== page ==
Monday, April 6, 2015

Tweezers: PolitiFact and the Indiana boycott

Sometimes PolitiFact focuses on one part of a statement. Sometimes PolitiFact spreads its focus to cover the whole of a statement. We use the "Tweezers or Tongs" tag for posts where we draw a contrast involving PolitiFact's choice of focus.

On April 2, 2015, PolitiFact published a story looking at a statement from Red State's Erick Erickson. Erickson wrote about Indiana's version of the Religious Freedom Restoration Act and the willingness of some on the left to punish Indiana economically for passing the legislation.

PolitiFact lays out the basics, we provide the bold emphasis:
In a column for conservative grassroots site, editor-in-chief Erick Erickson criticized business owners and people on the left who say the law will allow anyone to cite religious belief in refusing to serve gays and lesbians. Erickson’s opening sentence hones in on Apple chief executive Tim Cook for what he sees as hypocritical business practices.

"To recap: Tim Cook (please, please click this link) and the left are happy to do business in countries that stone to death or otherwise jail gay people, but will not do business with Indiana," Erickson wrote, "which merely passed a law insisting that the ‘free exercise’ clause of the first amendment be on the same legal footing in courts as the ‘free speech’ clause of the first amendment."
Obviously Erickson wasn't talking only about Apple CEO Tim Cook. He mentioned "the left." And Erickson has a point that some on the left took action to cut back business dealings with Indiana:
Companies, celebrities and even local and state governments have come out in opposition to Indiana's controversial "religious freedom" bill. Several have even cancelled plans to do business in the state, citing the potential for discrimination against gays and lesbians.
PolitiFact's story contains mention of only one boycott: the one PolitiFact says Erickson said was coming from Apple. Tweezers.

PolitiFact claimed Erickson was making the point that Cook was acting hypocritically by boycotting Indiana while continuing to do business with nations like Iran. But if that was really Erickson's point then why did he dedicate only one line in his entire column to that point? Tweezers.

Erickson was making a broader point about the reaction by some on the left. He accurately characterized reaction of some on the left in threatening Indiana with economic sanctions. And in the process he made it sound like Apple had committed to a concrete set of such sanctions against Indiana. That's where PolitiFact's tweezers came in, for Cook had simply written a column criticizing Indiana's RFRA law.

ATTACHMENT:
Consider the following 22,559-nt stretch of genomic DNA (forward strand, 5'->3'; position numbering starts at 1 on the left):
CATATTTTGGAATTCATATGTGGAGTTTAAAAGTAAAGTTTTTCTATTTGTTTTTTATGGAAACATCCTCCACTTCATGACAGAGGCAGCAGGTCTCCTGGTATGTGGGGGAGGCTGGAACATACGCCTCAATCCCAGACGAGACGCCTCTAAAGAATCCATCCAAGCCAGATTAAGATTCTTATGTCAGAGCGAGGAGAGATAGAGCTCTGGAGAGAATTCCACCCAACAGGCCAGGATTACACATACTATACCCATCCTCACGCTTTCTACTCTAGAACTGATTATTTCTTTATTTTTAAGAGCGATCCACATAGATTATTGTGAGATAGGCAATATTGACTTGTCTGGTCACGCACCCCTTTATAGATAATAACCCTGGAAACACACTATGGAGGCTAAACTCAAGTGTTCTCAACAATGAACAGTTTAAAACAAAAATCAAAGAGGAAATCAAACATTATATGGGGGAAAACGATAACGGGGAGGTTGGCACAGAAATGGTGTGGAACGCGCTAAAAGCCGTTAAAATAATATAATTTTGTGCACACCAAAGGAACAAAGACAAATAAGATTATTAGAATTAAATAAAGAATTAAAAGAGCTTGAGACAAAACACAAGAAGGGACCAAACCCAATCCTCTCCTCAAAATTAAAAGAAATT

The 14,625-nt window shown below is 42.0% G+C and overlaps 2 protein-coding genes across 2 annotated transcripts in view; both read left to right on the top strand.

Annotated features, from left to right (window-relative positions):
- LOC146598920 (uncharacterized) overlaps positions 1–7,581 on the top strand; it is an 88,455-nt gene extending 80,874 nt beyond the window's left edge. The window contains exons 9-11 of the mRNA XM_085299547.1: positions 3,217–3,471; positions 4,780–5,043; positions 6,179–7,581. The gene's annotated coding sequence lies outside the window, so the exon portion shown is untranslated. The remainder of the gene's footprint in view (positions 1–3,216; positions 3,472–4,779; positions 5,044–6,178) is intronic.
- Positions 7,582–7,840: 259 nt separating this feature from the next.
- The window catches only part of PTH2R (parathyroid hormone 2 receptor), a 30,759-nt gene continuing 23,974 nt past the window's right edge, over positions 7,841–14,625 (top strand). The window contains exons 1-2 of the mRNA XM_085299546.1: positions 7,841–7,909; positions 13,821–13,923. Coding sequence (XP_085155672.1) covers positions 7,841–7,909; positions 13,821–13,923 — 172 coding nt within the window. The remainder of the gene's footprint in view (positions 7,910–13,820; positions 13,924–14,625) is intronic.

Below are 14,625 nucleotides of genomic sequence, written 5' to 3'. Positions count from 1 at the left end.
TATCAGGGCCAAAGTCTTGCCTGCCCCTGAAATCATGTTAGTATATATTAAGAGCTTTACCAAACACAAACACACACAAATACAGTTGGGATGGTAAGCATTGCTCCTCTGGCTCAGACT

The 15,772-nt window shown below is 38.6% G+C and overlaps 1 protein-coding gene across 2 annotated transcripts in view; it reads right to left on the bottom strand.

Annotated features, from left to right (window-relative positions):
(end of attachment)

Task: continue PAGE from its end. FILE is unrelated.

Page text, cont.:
But here's the hole in PolitiFact's fact check: Did Apple have any sponsored events occurring in Indiana that it might have cancelled, like some other companies had done? If not, is it safe to assume Apple would not have joined some other companies in canceling such events?

The Apple convention "MacWorld/iWorld" took place in the middle of March earlier this year. In San Francisco. A lost opportunity to teach Indiana a lesson?

What did PolitiFact do wrong, if anything?

As we pointed out, if Erickson was making a point about a real Apple boycott of Indiana, he had plenty of opportunity to mention Apple specifically. But he did not. He lumped Cook in with the boycott, which was somewhat misleading, but Erickson was setting the stage for a general criticism of the left's intolerance to resistance of its mainstreaming of homosexuality. And Cook's a fair example to match with the point of Erickson's column. PolitiFact missed the point of the column and the reference to Cook, using its tweezers to ding Erickson while not even acknowledging the reality of the boycott threatened by companies aside from Apple.


Impartial tweezers?

Nah. PolitiFact's trick is to often treat parallel statements from liberals or Democrats with tongs. Sure, part of the statement is false, but part of it is true! So, "Half True" or something!


The Erickson response: Erickson defended his column by saying sometimes a tweet is just a tweet. PolitiFact gleefully made light of that excuse, noting that Erickson's column was not a tweet. Note to Erickson: What PolitiFact did was ridiculous, but you need to do better than that.

Correction: Struck "Florida" from the title, as PolitiFact National was responsible for the Red State fact check, not PolitiFact Florida.

No comments:

Post a Comment

Thanks to commenters who refuse to honor various requests from the blog administrators, all comments are now moderated. Pseudonymous commenters who do not choose distinctive pseudonyms will not be published, period. No "Anonymous." No "Unknown." Etc.